Central States Conference
Teacher of the Year
In the 17 years that Wendy Brownell has taught Spanish to elementary, middle school, and high school students, she has accomplished much and earned many kudos. In addition to earning her B.S. in Spanish from the University of Missouri-Columbia and her M.S from Missouri State University, Wendy is also a National Board certified teacher and has received a superior OPI rating in Spanish.
Wendy has served as the advisor for the H.S. Latin Dance Club and the World Language Club, chaperone for several student trips/home stays, and supporter of technology. She has attended numerous local, state, regional, and national workshops and conferences as participant and presenter, and she has received several scholarships and grants to enhance her own professional development. Wendy is a member of FLAM, CSCTFL, ACTFL, AATSP, NNELL, and NADSFL.
“Wendy is the consummate professional always reaching for best practices to improve her students’ learning.”
“Her only flaw is that she cares too much!”
A graduate of Ohio University and the University of Northern Iowa, Debbie McCorkle has been teaching French for 23 years. Currently teaching at Unioto High School, Debbie has also taught at the college level. She received her National Board Certification for World Languages in 2010.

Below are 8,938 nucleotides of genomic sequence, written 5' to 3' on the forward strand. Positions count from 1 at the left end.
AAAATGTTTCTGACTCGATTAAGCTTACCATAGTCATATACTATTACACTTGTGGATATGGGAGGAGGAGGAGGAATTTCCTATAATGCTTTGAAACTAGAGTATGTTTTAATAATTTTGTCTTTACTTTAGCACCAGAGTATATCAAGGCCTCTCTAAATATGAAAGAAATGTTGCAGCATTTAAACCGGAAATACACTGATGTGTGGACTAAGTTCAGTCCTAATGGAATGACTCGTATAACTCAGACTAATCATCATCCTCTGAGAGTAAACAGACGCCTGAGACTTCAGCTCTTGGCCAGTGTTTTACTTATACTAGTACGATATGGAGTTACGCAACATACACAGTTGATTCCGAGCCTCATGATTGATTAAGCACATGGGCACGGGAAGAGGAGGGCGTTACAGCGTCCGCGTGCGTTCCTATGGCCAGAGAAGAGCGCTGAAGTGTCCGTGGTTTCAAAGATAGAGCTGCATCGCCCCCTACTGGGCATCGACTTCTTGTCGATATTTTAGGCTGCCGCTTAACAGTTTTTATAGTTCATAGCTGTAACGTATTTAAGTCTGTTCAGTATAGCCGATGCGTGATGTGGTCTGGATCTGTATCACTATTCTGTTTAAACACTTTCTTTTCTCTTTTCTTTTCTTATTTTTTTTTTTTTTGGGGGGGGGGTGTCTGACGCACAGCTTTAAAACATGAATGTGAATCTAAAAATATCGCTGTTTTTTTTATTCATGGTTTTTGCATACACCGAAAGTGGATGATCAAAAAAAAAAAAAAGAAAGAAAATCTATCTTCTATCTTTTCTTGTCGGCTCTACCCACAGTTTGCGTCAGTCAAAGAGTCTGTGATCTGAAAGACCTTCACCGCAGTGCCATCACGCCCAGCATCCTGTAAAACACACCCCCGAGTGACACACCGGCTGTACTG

Debbie was a 2009 recipient of the Library of Congress seminar and also the Charles J. Ping Institute for the Teaching of the Humanities. In 2007 she won a place at a National Endowment for the Humanities seminar in Lyon France. She also participated in a Fulbright-Hayes Group Project Abroad to Cameroon, Africa, in 1999. Debbie has presented at the OFLA Conference and the Central States Conference and has been involved with OFLA committees.
“Her desire to read about Islam, women’s issues in Africa, minorities in France, trends in education, and so on, is insatiable. Moreover, Debbie takes advantage of every opportunity that comes her way to travel. As a result, she is able to enrich her presentations and lessions with exciting personal stories and fascinating artificats that pique the interest of her colleagues and students.”
Stacy J. Knipp
“As a teacher, Mrs. McCorkle is very devoted to teaching and dedicated to her students’ education. She is always prepared and goes above and beyond to make sure that every student has a firm grasp on the material before moving on. . . . Mrs. McCorkle truly conveys her love for the French language through her teaching.”
“With Madame McCorkle, not only do we learn a language, we learn useful life lessons which will carry on with us into our futures. Looking back, I think I need to give that messed-up computer [that accidently put me in French class instead of Spanish class] a hug!
A graduate of the University of Iowa and Drake University, Candace taught at the high school level for 22 years before moving into the realm of elementary Spanish teacher. She has also presented for the Bureau of Education and Research and worked at Concordia Language Villages.